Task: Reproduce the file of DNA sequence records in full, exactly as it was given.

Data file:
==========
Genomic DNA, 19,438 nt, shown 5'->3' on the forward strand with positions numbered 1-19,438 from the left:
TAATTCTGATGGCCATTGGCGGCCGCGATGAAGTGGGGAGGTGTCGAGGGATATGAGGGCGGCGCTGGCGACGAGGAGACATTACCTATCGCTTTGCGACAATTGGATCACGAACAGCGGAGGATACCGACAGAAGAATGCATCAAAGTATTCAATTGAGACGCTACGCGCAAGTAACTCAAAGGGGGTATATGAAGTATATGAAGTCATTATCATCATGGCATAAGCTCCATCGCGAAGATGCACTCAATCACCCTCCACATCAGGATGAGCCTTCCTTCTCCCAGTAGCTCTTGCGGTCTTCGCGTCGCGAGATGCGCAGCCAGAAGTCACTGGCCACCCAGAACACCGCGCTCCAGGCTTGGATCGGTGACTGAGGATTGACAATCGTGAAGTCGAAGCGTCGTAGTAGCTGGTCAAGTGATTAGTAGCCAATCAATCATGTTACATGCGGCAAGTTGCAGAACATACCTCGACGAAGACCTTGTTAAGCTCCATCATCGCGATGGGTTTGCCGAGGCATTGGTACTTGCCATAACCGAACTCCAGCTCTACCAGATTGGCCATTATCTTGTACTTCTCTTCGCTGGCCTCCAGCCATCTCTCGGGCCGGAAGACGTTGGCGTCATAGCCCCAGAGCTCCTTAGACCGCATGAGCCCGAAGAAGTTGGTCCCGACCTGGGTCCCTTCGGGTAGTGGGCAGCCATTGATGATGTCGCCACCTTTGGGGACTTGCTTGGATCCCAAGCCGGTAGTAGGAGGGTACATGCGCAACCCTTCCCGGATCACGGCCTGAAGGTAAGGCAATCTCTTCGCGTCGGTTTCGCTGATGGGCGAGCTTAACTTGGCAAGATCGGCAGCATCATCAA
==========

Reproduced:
Genomic DNA, 19,438 nt, shown 5'->3' on the forward strand with positions numbered 1-19,438 from the left:
TAATTCTGATGGCCATTGGCGGCCGCGATGAAGTGGGGAGGTGTCGAGGGATATGAGGGCGGCGCTGGCGACGAGGAGACATTACCTATCGCTTTGCGACAATTGGATCACGAACAGCGGAGGATACCGACAGAAGAATGCATCAAAGTATTCAATTGAGACGCTACGCGCAAGTAACTCAAAGGGGGTATATGAAGTATATGAAGTCATTATCATCATGGCATAAGCTCCATCGCGAAGATGCACTCAATCACCCTCCACATCAGGATGAGCCTTCCTTCTCCCAGTAGCTCTTGCGGTCTTCGCGTCGCGAGATGCGCAGCCAGAAGTCACTGGCCACCCAGAACACCGCGCTCCAGGCTTGGATCGGTGACTGAGGATTGACAATCGTGAAGTCGAAGCGTCGTAGTAGCTGGTCAAGTGATTAGTAGCCAATCAATCATGTTACATGCGGCAAGTTGCAGAACATACCTCGACGAAGACCTTGTTAAGCTCCATCATCGCGATGGGTTTGCCGAGGCATTGGTACTTGCCATAACCGAACTCCAGCTCTACCAGATTGGCCATTATCTTGTACTTCTCTTCGCTGGCCTCCAGCCATCTCTCGGGCCGGAAGACGTTGGCGTCATAGCCCCAGAGCTCCTTAGACCGCATGAGCCCGAAGAAGTTGGTCCCGACCTGGGTCCCTTCGGGTAGTGGGCAGCCATTGATGATGTCGCCACCTTTGGGGACTTGCTTGGATCCCAAGCCGGTAGTAGGAGGGTACATGCGCAACCCTTCCCGGATCACGGCCTGAAGGTAAGGCAATCTCTTCGCGTCGGTTTCGCTGATGGGCGAGCTTAACTTGGCAAGATCGGCAGCATCATCAA